Over the past decade, Israel has consistently fielded a small cadre of squash players who have competed successfully on the European circuit. Some of the players have also used their skill on the court to help gain admission into and scholarships to fund education at top American universities. For these players, squash has been a vehicle both for personal growth and for opening doors to otherwise inaccessible opportunities.
In 2012, squash Coach Nitzan Moree, lifelong squash player and advocate Hillel Bloomberg, and Hillel’s adult son and former junior squash champion Yariv sat together watching an Israeli National Squash championship. Reflecting on the emotional maturity and deep camaraderie the sport fosters planted SquashBond’s foundational seeds. “What if instead of having a handful of elite players and a smattering of club players we built an infrastructure to bring hundreds, maybe thousands of kids, from across all walks of Israeli life to play together like this?” the three mused.
In 2013, SquashBond launched its first program. In conjunction with the Raanana municipality and the AL Zahara school in the neighboring Arab town of Tira, Jews and Arab children began to learn the basics of squash together. Weekly lessons included squash fundamentals as well as cross-cultural programming.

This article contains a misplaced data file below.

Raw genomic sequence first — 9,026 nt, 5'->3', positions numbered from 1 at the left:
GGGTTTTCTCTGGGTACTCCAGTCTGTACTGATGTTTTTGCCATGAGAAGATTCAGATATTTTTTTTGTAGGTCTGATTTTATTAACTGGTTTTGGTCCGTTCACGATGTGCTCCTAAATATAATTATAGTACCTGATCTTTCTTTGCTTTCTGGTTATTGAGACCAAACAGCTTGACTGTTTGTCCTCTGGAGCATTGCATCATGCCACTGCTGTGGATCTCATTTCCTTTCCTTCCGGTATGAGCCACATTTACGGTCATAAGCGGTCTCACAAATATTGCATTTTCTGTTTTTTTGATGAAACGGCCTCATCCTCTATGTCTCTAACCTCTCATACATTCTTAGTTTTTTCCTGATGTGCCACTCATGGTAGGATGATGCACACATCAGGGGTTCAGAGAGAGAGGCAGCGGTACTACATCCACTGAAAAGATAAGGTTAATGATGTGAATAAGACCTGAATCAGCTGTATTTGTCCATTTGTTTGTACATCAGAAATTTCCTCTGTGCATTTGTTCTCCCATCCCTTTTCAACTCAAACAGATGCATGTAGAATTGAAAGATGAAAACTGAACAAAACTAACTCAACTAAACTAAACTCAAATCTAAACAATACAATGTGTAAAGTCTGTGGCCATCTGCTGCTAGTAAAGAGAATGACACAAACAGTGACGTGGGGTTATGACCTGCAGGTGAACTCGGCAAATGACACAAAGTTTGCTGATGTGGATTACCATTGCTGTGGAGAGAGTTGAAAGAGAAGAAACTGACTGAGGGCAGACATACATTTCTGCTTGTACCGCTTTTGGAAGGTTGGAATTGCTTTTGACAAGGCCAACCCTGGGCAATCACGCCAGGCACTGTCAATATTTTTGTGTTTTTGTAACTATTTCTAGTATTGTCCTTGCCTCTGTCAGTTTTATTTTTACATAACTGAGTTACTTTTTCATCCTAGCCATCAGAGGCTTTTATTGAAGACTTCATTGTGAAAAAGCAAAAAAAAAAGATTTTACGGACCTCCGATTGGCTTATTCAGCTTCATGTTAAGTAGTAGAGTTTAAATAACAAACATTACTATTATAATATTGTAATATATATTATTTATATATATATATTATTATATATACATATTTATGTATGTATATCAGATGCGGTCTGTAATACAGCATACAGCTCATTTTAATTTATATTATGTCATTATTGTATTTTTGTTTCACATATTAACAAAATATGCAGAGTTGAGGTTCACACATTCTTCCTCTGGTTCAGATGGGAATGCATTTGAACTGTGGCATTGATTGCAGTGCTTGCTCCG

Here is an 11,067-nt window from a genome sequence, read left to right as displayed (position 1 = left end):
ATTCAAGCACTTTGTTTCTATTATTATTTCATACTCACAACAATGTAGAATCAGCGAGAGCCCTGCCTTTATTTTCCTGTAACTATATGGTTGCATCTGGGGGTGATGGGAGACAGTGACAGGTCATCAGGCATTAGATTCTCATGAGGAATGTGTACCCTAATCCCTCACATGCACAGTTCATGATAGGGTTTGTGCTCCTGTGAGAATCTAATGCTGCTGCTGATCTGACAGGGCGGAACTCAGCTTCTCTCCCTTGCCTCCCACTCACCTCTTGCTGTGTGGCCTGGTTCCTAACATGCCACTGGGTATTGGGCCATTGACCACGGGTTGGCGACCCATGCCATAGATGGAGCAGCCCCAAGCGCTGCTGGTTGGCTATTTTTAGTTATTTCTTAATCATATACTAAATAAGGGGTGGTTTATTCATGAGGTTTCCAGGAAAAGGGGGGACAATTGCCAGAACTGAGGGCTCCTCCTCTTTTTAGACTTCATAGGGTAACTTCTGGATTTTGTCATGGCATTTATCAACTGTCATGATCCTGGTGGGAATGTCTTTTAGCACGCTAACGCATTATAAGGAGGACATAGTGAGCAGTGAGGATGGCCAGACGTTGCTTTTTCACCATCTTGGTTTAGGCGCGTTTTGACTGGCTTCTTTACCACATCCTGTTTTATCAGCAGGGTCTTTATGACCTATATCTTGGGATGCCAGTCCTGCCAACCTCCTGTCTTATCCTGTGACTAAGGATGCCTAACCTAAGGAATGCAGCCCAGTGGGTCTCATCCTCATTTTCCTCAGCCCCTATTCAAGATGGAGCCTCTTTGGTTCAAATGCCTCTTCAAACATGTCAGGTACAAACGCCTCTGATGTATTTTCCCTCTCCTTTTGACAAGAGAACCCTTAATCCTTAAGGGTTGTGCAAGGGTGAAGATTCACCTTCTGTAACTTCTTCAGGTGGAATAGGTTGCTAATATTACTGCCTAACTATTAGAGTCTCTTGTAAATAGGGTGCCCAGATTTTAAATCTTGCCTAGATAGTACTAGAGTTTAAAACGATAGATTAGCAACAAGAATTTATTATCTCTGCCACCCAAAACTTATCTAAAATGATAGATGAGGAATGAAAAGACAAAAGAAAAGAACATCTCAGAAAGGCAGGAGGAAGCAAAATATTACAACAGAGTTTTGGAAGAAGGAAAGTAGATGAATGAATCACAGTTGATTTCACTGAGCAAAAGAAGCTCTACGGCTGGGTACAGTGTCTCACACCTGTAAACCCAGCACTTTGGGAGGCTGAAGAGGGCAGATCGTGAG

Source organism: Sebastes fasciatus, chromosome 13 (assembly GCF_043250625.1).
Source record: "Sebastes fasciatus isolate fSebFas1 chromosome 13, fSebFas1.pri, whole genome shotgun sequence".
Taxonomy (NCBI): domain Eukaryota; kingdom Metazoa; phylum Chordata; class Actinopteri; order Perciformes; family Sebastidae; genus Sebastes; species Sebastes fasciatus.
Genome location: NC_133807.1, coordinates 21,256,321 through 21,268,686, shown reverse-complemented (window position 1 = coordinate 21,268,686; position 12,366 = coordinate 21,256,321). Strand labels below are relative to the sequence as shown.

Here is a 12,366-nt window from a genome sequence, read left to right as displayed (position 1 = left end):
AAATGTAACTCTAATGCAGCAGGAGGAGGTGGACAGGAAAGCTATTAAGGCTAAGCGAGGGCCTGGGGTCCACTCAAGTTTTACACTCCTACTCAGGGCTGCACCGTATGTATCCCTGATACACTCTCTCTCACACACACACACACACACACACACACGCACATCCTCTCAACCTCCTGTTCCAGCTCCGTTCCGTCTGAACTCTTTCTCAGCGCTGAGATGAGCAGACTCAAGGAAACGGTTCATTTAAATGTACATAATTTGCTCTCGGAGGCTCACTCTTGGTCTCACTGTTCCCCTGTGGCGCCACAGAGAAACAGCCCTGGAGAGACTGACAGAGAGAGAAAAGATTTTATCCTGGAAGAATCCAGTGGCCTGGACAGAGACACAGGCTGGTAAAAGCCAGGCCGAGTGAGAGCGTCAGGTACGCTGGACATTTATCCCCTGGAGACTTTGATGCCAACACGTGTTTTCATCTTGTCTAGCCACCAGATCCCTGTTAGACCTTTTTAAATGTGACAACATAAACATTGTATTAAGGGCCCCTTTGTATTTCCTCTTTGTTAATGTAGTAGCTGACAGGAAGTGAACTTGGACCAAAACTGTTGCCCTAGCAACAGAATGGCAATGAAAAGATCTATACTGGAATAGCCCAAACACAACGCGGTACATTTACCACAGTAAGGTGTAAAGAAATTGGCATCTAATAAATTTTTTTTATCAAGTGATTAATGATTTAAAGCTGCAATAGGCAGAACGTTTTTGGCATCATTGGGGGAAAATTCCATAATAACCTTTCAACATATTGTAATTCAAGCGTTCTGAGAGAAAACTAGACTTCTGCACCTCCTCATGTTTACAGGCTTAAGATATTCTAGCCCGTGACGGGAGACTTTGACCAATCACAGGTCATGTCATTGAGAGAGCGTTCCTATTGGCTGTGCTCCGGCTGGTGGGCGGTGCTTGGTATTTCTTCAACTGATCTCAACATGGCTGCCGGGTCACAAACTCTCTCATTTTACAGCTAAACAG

Seeing children who otherwise would never have encountered each other playing, side-by-side on and off the court Nitzan, Hillel and Yariv marveled at the potential of this game together with a significant educational content to change children personally while also building a genuine culture of mutual respect and appreciation.
In 2014-2016, the program was expanded to include a broader set of enrichment activities off court. Arab, Hebrew and English language skills were added to the curriculum to foster communication between coaches and players. Didactic sessions were added to directly coach children in the skills for both on and off court co-operation. SquashBond also deepened it’s connections to the broader Israeli squash network. SquashBond participants began playing in both local and national tournaments. For the first time ever, Jewish and Arabs were brought together via squash. Moree and Bloomberg’s vision of squash as a means to build personal character, deepen inter-sector relations, and instill an appreciation of others across Israeli society suddenly seemed attainable.